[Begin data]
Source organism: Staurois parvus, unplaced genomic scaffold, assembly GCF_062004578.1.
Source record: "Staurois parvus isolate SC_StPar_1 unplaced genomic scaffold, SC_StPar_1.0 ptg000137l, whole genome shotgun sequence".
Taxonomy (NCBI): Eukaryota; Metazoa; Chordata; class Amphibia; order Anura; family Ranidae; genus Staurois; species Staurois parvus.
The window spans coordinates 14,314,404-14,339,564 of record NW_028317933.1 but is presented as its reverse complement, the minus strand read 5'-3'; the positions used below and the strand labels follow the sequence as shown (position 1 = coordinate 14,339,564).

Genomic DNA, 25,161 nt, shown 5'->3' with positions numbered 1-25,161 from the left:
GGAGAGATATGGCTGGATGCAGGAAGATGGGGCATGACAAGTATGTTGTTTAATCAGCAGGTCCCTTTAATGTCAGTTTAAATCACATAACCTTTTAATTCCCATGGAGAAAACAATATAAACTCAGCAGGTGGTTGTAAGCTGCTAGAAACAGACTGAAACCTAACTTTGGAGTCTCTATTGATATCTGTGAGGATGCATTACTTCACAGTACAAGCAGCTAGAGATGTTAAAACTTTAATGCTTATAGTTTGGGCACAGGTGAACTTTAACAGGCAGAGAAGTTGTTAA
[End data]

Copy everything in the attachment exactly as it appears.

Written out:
Source organism: Staurois parvus, unplaced genomic scaffold, assembly GCF_062004578.1.
Source record: "Staurois parvus isolate SC_StPar_1 unplaced genomic scaffold, SC_StPar_1.0 ptg000137l, whole genome shotgun sequence".
Taxonomy (NCBI): Eukaryota; Metazoa; Chordata; class Amphibia; order Anura; family Ranidae; genus Staurois; species Staurois parvus.
The window spans coordinates 14,314,404-14,339,564 of record NW_028317933.1 but is presented as its reverse complement, the minus strand read 5'-3'; the positions used below and the strand labels follow the sequence as shown (position 1 = coordinate 14,339,564).

Genomic DNA, 25,161 nt, shown 5'->3' with positions numbered 1-25,161 from the left:
GGAGAGATATGGCTGGATGCAGGAAGATGGGGCATGACAAGTATGTTGTTTAATCAGCAGGTCCCTTTAATGTCAGTTTAAATCACATAACCTTTTAATTCCCATGGAGAAAACAATATAAACTCAGCAGGTGGTTGTAAGCTGCTAGAAACAGACTGAAACCTAACTTTGGAGTCTCTATTGATATCTGTGAGGATGCATTACTTCACAGTACAAGCAGCTAGAGATGTTAAAACTTTAATGCTTATAGTTTGGGCACAGGTGAACTTTAACAGGCAGAGAAGTTGTTAA